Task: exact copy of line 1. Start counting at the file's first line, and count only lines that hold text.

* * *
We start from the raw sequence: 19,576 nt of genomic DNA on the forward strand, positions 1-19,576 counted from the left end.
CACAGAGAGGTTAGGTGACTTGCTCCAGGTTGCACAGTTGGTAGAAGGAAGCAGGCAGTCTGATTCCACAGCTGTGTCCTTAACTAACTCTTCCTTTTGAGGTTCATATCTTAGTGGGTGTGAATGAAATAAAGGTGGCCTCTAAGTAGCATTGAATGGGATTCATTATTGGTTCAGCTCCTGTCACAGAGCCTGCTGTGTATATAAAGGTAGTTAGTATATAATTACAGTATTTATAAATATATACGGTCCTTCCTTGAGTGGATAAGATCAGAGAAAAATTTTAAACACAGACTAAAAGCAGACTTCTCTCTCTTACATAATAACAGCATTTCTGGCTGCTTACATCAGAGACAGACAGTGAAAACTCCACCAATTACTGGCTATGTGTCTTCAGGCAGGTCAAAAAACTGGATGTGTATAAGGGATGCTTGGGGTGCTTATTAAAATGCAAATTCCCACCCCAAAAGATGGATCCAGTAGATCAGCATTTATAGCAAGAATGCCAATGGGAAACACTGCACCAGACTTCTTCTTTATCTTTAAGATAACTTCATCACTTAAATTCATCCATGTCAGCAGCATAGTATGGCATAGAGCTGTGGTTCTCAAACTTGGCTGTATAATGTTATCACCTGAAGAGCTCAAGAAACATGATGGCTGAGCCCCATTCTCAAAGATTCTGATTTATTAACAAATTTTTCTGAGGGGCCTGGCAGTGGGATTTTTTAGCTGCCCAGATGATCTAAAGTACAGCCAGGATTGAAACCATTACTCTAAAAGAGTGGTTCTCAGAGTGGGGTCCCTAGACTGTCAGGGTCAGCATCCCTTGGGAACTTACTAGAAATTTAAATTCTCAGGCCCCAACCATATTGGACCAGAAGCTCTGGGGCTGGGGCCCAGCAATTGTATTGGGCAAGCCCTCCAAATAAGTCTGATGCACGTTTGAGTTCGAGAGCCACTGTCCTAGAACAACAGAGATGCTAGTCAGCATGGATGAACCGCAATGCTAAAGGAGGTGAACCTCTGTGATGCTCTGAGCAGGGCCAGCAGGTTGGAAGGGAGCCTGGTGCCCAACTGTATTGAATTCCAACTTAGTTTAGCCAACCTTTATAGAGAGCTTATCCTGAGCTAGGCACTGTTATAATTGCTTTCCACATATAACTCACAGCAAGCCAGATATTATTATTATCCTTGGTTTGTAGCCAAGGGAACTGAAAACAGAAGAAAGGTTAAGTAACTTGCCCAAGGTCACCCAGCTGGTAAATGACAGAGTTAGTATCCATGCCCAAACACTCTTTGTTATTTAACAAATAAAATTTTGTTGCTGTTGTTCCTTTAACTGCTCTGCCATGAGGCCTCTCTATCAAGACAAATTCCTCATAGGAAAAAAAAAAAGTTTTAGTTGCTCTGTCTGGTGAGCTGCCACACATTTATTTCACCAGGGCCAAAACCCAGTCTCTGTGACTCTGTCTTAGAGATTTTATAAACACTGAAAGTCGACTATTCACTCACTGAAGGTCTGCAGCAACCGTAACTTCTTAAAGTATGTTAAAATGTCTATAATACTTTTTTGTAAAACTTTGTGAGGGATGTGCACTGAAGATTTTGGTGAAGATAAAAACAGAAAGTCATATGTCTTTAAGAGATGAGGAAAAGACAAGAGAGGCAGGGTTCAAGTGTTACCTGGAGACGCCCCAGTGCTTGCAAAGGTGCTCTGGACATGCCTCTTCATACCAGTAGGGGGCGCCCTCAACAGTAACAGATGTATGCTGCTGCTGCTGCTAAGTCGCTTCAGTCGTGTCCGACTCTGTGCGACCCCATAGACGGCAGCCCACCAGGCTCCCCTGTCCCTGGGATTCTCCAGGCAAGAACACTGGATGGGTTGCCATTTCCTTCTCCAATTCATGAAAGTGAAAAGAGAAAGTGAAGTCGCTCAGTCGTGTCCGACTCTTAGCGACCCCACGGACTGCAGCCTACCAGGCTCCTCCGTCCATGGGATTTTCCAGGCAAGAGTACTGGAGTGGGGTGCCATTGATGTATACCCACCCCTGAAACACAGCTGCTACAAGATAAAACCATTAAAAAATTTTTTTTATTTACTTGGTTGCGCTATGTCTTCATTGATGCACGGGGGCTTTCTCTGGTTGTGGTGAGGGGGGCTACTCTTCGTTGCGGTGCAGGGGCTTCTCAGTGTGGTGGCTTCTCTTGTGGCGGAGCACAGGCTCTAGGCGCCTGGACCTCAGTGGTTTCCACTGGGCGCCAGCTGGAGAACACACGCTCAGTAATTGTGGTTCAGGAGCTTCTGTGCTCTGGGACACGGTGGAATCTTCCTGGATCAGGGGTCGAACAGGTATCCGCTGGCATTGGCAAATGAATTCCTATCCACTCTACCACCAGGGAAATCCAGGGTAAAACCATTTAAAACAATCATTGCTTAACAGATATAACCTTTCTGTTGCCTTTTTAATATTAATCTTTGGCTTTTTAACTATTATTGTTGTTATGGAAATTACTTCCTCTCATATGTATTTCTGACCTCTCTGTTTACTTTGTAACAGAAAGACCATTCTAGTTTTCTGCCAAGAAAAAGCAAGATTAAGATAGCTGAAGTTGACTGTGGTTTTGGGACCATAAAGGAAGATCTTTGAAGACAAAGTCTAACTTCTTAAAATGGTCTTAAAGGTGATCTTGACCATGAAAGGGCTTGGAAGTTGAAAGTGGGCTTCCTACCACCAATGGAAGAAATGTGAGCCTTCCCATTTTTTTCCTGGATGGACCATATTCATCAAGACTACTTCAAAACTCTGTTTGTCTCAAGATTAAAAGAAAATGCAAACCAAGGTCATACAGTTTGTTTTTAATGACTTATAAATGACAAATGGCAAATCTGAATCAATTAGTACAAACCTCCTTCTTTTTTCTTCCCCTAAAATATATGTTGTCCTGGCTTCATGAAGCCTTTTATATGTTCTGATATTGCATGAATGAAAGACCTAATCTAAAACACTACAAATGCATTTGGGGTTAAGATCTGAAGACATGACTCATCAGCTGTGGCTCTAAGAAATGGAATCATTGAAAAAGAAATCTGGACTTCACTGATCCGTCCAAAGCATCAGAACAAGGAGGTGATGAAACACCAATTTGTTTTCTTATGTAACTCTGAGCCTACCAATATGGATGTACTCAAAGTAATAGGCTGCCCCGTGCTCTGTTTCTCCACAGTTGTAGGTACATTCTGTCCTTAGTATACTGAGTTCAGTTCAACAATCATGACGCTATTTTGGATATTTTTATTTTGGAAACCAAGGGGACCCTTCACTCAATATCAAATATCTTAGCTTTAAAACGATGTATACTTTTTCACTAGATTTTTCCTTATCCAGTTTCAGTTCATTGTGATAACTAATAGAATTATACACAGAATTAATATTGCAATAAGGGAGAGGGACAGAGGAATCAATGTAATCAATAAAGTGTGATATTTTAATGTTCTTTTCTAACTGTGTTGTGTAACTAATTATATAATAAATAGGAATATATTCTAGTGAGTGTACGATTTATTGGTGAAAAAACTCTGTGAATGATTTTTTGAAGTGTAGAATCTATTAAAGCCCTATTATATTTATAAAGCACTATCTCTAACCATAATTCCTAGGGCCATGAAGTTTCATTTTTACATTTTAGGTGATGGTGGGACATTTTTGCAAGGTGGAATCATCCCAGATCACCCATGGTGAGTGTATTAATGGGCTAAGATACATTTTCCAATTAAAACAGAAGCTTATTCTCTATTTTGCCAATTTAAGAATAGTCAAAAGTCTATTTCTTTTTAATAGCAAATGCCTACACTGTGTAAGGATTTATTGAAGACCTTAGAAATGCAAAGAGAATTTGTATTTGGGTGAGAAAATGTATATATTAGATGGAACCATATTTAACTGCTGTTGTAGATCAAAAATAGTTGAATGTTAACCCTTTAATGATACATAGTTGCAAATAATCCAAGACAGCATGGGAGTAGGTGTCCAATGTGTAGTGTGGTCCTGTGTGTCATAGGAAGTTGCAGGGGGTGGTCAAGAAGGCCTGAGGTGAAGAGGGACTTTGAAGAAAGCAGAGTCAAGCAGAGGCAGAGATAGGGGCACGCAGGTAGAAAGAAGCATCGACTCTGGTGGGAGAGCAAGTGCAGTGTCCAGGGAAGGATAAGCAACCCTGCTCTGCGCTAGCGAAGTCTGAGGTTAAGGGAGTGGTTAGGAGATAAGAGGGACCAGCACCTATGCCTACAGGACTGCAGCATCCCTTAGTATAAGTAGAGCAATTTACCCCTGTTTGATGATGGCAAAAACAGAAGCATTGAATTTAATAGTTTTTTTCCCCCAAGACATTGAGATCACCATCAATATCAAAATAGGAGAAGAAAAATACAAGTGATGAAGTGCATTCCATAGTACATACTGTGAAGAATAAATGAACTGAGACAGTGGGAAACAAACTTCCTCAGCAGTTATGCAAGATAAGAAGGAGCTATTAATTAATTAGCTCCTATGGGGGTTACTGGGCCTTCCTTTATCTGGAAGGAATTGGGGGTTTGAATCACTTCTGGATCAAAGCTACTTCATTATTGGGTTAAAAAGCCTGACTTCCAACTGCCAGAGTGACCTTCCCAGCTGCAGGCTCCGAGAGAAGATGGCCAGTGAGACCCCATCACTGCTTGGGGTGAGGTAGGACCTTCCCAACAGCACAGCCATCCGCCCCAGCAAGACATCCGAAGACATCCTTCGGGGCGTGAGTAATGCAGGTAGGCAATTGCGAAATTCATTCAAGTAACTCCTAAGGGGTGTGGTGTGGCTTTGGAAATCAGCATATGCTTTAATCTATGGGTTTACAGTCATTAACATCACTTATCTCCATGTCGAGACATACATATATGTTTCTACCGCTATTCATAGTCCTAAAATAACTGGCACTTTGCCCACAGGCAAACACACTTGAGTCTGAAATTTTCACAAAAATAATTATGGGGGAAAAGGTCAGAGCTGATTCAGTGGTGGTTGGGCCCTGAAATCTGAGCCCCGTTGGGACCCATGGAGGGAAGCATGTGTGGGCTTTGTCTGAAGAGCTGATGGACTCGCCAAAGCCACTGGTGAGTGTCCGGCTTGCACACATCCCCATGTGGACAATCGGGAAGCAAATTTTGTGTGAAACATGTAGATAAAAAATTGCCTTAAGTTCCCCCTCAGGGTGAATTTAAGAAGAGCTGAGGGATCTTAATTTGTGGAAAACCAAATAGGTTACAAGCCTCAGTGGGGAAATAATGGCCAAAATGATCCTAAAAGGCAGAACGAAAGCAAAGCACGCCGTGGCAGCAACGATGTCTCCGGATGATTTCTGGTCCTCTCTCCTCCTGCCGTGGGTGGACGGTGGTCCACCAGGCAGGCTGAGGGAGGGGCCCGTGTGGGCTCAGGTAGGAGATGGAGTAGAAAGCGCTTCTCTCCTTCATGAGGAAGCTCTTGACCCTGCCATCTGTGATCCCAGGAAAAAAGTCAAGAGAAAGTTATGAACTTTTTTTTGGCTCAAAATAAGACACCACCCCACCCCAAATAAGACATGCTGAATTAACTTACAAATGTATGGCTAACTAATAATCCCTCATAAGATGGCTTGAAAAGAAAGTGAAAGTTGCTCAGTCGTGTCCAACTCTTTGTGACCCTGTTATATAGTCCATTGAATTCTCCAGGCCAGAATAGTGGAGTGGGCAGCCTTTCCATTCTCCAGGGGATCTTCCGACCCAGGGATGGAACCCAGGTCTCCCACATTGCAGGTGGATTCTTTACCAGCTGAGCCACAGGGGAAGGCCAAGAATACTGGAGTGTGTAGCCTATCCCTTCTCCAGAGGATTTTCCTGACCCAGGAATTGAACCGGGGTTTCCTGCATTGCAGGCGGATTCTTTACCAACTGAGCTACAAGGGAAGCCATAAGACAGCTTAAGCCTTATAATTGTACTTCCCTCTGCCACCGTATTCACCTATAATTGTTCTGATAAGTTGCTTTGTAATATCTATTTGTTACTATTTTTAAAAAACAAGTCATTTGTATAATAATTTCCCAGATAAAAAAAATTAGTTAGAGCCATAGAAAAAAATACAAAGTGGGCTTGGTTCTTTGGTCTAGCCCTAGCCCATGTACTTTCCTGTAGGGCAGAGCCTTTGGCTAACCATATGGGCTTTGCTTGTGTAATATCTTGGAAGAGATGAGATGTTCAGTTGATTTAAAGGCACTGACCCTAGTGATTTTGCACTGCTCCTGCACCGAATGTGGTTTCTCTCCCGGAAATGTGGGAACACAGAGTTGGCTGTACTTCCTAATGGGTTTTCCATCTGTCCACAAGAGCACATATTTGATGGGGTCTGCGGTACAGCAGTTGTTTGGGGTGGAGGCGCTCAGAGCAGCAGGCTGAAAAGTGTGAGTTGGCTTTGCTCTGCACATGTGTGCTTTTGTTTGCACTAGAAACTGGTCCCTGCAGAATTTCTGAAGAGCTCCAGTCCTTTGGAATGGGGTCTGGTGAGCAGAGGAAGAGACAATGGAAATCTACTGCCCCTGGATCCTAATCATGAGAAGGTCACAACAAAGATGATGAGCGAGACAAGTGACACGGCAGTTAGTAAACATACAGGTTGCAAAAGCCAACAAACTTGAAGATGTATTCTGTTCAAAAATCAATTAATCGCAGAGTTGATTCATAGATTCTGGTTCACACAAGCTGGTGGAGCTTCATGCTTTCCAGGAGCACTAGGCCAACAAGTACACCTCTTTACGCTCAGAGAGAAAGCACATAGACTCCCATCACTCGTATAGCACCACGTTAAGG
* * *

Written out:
We start from the raw sequence: 19,576 nt of genomic DNA on the forward strand, positions 1-19,576 counted from the left end.